I didn’t sleep well on Thursday night. A disappointing turnout at the table read meant I had to read one of the roles – which meant, I had to read the character who was based on myself – which meant, reliving my whole marriage all over again. I was not expecting to be so emotionally caught up with it, especially since I’d been working with that script so intently as a writer.

The end of my marriage was a major reversal in my life. Feels like a million years ago sometimes, and it feels like I was some other person when it happened. The decision to move to Toronto was another major upheaval. I still struggle sometimes, being so far away from the people I care about, and basically starting my career over from scratch. But this is where I am, and while mistakes were made, I would make those same decisions again.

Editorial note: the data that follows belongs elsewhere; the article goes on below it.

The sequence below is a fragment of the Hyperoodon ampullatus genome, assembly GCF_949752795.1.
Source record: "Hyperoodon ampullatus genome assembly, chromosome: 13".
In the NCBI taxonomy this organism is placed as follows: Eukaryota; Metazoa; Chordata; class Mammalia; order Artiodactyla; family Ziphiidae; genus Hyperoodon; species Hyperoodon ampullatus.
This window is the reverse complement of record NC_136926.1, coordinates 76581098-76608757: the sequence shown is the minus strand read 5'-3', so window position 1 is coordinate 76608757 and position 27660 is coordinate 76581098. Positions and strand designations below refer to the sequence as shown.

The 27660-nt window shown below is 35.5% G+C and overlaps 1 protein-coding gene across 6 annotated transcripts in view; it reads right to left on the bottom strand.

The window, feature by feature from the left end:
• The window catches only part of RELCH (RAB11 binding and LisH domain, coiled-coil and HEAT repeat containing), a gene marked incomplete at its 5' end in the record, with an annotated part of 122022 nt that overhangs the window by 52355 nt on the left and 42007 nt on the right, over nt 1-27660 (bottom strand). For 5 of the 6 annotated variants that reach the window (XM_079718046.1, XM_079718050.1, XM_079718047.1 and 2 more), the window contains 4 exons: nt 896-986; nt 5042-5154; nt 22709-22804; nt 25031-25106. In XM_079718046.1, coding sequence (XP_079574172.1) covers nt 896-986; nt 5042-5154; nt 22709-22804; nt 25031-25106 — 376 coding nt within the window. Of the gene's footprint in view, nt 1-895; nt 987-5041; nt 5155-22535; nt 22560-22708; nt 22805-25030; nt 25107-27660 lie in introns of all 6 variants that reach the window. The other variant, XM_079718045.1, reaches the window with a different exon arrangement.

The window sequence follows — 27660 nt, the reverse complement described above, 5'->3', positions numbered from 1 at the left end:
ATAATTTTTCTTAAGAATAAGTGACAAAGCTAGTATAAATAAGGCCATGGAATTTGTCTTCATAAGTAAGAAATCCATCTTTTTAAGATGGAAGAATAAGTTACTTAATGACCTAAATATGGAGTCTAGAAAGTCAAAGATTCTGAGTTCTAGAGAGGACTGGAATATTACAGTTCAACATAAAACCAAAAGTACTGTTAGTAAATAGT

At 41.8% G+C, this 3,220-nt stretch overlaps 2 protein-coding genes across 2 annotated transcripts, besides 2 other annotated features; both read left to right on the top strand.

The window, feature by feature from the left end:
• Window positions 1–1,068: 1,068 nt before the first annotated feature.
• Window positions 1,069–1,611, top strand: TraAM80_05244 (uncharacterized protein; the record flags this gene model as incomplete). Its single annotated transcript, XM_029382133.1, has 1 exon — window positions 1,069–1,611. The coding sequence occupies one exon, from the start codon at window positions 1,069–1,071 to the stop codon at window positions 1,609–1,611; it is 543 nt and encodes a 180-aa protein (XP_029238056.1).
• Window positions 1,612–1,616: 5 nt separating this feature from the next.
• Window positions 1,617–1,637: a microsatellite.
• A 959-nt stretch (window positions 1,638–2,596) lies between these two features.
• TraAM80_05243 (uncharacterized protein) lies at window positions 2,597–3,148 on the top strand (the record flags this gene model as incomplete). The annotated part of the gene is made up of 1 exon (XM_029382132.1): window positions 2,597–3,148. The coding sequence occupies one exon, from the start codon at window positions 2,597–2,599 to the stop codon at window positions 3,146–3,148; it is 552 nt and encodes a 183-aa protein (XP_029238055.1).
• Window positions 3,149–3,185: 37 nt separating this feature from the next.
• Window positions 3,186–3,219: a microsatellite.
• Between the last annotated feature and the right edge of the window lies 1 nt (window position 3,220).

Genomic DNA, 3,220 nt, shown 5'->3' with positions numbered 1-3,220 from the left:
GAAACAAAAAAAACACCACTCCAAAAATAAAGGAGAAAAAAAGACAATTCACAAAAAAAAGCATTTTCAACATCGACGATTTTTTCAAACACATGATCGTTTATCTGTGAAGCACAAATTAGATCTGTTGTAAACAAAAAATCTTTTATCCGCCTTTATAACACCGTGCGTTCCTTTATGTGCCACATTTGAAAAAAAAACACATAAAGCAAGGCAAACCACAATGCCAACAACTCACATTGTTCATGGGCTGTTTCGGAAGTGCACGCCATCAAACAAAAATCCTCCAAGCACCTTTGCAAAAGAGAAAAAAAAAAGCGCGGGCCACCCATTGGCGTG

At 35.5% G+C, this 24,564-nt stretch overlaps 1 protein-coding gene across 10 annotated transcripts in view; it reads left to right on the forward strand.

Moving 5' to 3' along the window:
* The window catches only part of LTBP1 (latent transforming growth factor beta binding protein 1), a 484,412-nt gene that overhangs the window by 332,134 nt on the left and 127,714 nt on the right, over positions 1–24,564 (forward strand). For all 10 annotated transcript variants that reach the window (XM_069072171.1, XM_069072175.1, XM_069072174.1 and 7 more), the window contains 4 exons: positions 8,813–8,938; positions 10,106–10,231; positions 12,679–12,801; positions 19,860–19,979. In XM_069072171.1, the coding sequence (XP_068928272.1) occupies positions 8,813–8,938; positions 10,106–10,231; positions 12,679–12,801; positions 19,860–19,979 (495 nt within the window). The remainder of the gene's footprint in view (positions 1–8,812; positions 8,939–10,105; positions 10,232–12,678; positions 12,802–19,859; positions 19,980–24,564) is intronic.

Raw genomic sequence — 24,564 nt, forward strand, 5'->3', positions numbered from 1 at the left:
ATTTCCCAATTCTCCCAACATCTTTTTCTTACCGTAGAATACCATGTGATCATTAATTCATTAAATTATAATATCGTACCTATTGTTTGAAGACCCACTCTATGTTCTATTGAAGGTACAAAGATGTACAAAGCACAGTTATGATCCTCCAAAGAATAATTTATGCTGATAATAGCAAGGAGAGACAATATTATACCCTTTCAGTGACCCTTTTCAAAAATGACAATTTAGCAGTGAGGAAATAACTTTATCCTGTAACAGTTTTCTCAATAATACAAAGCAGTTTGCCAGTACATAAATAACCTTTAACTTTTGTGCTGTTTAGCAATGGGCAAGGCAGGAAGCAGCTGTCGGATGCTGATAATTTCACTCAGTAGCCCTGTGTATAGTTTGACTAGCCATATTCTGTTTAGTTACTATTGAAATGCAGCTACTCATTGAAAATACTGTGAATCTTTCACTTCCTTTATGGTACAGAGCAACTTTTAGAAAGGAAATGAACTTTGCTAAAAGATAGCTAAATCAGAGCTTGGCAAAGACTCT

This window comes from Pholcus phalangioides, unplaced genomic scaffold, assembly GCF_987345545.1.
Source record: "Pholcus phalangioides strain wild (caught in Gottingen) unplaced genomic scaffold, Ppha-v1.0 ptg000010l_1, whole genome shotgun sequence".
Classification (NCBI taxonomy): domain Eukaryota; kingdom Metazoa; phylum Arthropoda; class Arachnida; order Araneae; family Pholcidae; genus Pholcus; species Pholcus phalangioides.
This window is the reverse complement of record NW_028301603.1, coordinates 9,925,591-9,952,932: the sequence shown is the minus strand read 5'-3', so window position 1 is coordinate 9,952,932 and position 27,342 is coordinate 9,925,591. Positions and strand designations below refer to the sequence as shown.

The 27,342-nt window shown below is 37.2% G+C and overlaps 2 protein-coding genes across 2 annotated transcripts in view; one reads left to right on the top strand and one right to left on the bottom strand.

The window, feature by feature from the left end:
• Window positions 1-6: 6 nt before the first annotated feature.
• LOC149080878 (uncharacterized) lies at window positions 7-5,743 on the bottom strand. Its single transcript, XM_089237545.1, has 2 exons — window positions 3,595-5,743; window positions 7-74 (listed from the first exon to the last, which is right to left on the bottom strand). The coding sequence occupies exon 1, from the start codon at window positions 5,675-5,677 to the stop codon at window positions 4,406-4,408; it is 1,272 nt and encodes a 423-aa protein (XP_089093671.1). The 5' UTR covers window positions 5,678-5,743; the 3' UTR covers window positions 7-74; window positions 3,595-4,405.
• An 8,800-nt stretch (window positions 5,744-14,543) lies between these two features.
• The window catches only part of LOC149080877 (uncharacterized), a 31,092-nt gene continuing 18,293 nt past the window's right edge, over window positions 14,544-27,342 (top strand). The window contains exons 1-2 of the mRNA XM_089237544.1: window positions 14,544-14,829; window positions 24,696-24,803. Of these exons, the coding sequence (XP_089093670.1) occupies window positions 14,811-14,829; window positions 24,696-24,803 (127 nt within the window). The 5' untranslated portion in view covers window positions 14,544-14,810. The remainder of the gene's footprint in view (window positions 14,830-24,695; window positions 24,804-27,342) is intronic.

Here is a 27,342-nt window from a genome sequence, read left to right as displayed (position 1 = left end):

A theme seems to be emerging in my life right now – ‘reflections on the past’. I dislike thinking about those things, because mostly I see my missteps along the way. Too many things I’d rather not contemplate. But still I go there.

Why? Why now? What lessons have I yet to learn from those days?

I got a call to do some location scouting for a commercial on Friday. I also picked up two days on Lost Girl after reaching out to Alan, who’s the 1st AD on the show. I’m up for an accounting position on another show. No start date yet. There also seems to be some coals in the fire, after I spent yesterday afternoon crashing 11 production offices, looking to  meet AD’s to pick up even more daily work.